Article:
Frank Zappa's not only in it for the money

By Derk Richardson

Bay Guardian, February 2, 1983

... and that's why he is conducting the SF Contemporary Music Players performing the music of Edgard Varèse.

When the phone rang at midnight, shattering the chilly, drowsy silence, it was bound to be Frank Zappa. By my semiautomatic time-zone calculation, it was 3 am in New York City when I plugged in the tape recorder. Three nights had been idled away waiting for a call from the eccentric rock and roller, founder of the Mothers of Invention, promulgator of Valley Girlism and “serious music” composer. Hope that the interview would take place was just slipping away when suddenly, announced by the clamorous ring, Zappa was ready —  ready to talk about his teenage idol, 20th century music composer Edgard Varèse.

Zappa is coming to the War Memorial Opera House next Wednesday, Feb. 9th, to conduct the San Francisco Contemporary Music Players in two works by Varèse. The program, a centennial celebration of the births of Varèse and Viennese composer Anton Webern, will also feature the Contemporary Music Players’ cofounder, Jean-Louis LeRoux, conducting the Webern selections and additional pieces by Varèse. This is not only the first time Zappa will conduct a classical chamber ensemble, but, he said, “It’ll be the first time I’ve conducted anything by anybody else.”

Waiting for Frank Zappa is a prerequisite for following the career of one of the most prolific and eclectic artists to have evolved out of the 1960s rock generation. His credits include over 300 recorded compositions, six albums in the last three years alone, revealing influences ranging from Varèse to Howlin’ Wolf. The endurance test that following Zappa’s career has been has often rewarded the patient listener with provocative humor, shrewd insight and musical intrigue — when it hasn’t ended in insult or self-indulgent weirdness.

Zappa’s fans had to wait 15 years after the release of the Mothers’ Freak Out for Zappa to score his first, genuine smash hit, “Valley Girl,” which made his daughter, Moon, more of a 1982 pop celebrity than Frank himself. Less hard-core Zappaphiles, who reluctantly waded through his misanthropic satires of ordinary dumbness and scatological redundancies to get to the musical pearls, were recompensed with 1981’s Shut Up ’n Play Yer Guitar, a three-record set of purely instrumental music with a ton of lead guitar by Zappa. Now, all of those who’ve wondered about this guy Varèse, whom Zappa has championed since the  ’60s, and about Zappa’s professed desire to record “serious” orchestral music, are about to be invited to the pay-off window.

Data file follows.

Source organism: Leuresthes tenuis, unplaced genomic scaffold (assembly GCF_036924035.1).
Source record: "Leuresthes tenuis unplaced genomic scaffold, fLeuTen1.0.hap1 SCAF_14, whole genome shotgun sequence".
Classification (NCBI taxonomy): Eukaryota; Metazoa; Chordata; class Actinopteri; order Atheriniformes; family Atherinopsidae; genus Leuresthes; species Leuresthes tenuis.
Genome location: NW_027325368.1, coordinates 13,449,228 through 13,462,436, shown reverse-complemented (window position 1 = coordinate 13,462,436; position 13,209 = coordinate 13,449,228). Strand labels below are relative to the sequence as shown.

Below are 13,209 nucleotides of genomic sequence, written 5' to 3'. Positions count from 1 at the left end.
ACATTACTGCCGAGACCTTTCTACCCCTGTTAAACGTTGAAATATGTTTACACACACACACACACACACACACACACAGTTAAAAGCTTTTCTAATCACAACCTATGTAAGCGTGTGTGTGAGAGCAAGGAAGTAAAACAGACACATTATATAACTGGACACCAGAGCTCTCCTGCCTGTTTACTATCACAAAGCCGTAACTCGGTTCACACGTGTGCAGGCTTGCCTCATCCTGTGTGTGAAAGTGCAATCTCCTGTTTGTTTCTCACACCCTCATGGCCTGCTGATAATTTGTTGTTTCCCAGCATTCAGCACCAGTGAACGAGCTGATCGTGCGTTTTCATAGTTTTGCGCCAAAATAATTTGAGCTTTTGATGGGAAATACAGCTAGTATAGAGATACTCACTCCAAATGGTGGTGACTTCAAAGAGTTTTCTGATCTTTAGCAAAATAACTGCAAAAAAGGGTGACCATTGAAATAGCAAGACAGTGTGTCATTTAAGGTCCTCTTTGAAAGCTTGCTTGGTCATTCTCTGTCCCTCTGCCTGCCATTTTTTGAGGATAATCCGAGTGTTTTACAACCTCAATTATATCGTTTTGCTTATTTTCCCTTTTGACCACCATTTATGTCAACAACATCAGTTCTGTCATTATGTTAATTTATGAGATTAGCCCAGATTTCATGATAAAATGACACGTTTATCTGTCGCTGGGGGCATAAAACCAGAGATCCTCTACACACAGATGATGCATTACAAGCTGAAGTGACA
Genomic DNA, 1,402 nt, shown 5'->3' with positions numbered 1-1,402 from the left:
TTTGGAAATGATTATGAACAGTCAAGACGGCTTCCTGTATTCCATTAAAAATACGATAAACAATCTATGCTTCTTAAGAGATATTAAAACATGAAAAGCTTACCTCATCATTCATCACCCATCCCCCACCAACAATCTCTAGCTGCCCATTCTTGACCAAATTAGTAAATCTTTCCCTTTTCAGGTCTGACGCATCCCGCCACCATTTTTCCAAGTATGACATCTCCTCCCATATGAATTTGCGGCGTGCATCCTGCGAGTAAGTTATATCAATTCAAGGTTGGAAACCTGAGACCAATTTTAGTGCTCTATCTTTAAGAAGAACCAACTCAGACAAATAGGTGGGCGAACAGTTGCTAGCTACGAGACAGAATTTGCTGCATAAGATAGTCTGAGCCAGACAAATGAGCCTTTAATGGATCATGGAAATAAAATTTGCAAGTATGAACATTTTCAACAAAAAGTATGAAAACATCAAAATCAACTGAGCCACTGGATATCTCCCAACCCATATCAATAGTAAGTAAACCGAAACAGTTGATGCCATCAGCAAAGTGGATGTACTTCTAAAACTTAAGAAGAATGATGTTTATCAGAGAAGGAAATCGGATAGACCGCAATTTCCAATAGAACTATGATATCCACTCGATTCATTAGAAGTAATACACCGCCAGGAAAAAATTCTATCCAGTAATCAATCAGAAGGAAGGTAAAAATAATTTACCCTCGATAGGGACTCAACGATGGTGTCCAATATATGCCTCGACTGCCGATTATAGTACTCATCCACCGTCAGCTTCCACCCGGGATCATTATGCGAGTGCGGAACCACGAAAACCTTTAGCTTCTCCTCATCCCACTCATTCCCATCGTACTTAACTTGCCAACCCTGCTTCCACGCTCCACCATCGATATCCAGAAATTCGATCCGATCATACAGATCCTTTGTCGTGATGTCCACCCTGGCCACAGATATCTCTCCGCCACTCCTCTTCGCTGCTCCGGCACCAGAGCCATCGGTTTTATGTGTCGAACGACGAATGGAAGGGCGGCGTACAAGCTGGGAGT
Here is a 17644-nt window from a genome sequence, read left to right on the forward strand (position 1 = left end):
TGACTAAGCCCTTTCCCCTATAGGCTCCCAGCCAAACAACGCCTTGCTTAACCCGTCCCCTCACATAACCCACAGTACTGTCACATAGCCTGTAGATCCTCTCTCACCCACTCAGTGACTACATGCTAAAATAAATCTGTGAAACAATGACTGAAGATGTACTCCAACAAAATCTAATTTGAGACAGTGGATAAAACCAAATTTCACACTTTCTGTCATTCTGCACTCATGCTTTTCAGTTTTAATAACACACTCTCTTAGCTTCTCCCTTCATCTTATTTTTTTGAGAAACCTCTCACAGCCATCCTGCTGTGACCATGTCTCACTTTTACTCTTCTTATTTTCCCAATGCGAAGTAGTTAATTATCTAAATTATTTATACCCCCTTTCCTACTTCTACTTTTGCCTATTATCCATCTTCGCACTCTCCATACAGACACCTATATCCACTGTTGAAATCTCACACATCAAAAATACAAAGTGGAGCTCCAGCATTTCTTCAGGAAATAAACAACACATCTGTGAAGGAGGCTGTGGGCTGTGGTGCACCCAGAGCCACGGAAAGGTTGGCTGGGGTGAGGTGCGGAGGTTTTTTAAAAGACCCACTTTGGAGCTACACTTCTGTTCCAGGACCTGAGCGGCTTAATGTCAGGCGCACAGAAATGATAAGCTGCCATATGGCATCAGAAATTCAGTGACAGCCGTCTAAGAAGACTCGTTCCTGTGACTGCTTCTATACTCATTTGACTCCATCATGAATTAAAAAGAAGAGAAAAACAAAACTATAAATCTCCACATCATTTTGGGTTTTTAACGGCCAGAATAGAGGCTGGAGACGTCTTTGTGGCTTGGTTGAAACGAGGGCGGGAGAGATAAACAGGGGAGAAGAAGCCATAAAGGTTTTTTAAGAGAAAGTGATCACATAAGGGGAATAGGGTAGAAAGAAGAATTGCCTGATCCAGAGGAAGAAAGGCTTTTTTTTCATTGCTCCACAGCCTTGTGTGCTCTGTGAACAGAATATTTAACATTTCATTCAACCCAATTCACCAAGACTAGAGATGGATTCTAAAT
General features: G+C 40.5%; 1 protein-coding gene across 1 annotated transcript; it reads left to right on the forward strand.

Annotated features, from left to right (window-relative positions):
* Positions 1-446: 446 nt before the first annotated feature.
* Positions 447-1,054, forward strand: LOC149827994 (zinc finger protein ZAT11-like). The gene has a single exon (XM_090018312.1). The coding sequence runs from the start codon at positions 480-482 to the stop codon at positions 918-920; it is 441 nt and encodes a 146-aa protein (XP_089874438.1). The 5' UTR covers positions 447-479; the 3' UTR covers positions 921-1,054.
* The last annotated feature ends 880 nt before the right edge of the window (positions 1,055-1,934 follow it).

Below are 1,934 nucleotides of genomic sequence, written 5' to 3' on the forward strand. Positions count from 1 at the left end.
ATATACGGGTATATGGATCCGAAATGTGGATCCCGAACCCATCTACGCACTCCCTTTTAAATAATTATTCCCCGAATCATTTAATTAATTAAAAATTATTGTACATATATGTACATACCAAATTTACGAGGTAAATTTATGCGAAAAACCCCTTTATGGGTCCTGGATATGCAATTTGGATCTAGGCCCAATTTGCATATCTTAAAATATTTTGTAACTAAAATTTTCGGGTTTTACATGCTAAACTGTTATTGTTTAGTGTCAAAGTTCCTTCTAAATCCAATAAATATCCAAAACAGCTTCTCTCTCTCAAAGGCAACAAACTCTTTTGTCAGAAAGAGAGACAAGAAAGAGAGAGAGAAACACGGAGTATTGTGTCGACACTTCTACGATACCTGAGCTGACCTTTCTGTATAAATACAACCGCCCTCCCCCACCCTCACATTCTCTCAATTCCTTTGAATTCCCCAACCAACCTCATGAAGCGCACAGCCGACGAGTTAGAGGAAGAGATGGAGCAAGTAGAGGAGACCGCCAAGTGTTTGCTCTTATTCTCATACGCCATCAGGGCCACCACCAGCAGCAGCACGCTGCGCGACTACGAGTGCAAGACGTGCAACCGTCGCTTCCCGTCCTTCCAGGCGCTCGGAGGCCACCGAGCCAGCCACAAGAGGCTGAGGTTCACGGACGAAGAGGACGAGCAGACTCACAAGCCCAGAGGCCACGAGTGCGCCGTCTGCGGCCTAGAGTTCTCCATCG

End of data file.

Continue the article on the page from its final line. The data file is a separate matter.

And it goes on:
Varèse‘s influence

Edgard Varèse, credited by many with introducing ostensibly “non-musical” sound into modern “classical” music, was born in Paris in 1883, lived much of his life in New York and composed a seldom-performed but extremely influential body of work, including “Ionisation’’ (1931), ‘‘Integrales” (1924-25), “Ameriques” (1922), “Arcana” (1927) and “Deserts” (1954). His work with tapes in the 1930s presaged the advent of electronic music. He died in 1965.

Frank Zappa was 15 when he discovered Varèse, first in a disparaging reference in Look magazine and then on a scratchy, used album, The Complete Works of Edgard Varèse, Volume One. “For four years that was the only LP that I owned,” Zappa said from New York, munching on a sandwich and washing it down with coffee. “I used to play it every day and it seemed very normal and natural to me.” And lest anyone assume that you must have a trained ear and a refined understanding to appreciate Varèse, Zappa added, “When I got it I was a 15-year-old kid with no musical education whatsoever. I heard it and said, ‘Yeah, that’s entirely too correct.’ I loved it. ... I went directly from Howlin’ Wolf to Edgard Varèse, no problem. It’s on an animal level, I think.”

As his own musical career developed and he ran up against the stone wall of the conservative music establishment, Zappa’s kinship with Varèse grew. Initially, there was the attraction of Varèse’s unique compositional approach, bound to appeal to the longhaired San Diego kid who would write “Brown Shoes Don’t Make It.”

“The problem of writing a piece of music,” Zappa explained, “is the problem of solving the blank page question. You’ve got a blank piece of paper: what kind of dots are you gonna put on there that will ultimately convert itself into sound waves? For my own taste, Varèse’s solutions seem far more rational than other solutions that have been offered by other people throughout the years.”

“You have to understand,” he continued, “that all the musical norms that they teach students in school are really compilations of the various habits of all the composers of the past. The harmony books and the counterpoint books, those aren’t rules that were carved in a stone tablet on a mountain someplace. Those are collections of the habitual patterns and styles of various people. And it seems like Varèse looked at all that and said, ‘This is not for me,’ and came up with another way to do things, and I like that attitude. ... To my taste, a lot of the so-called classical composers provide me with no thrills because there’s no mystery to what they do. It’s formula music. Just because the classical stuff was written by dead people doesn’t necessarily make it great music.”

Beyond rock and roll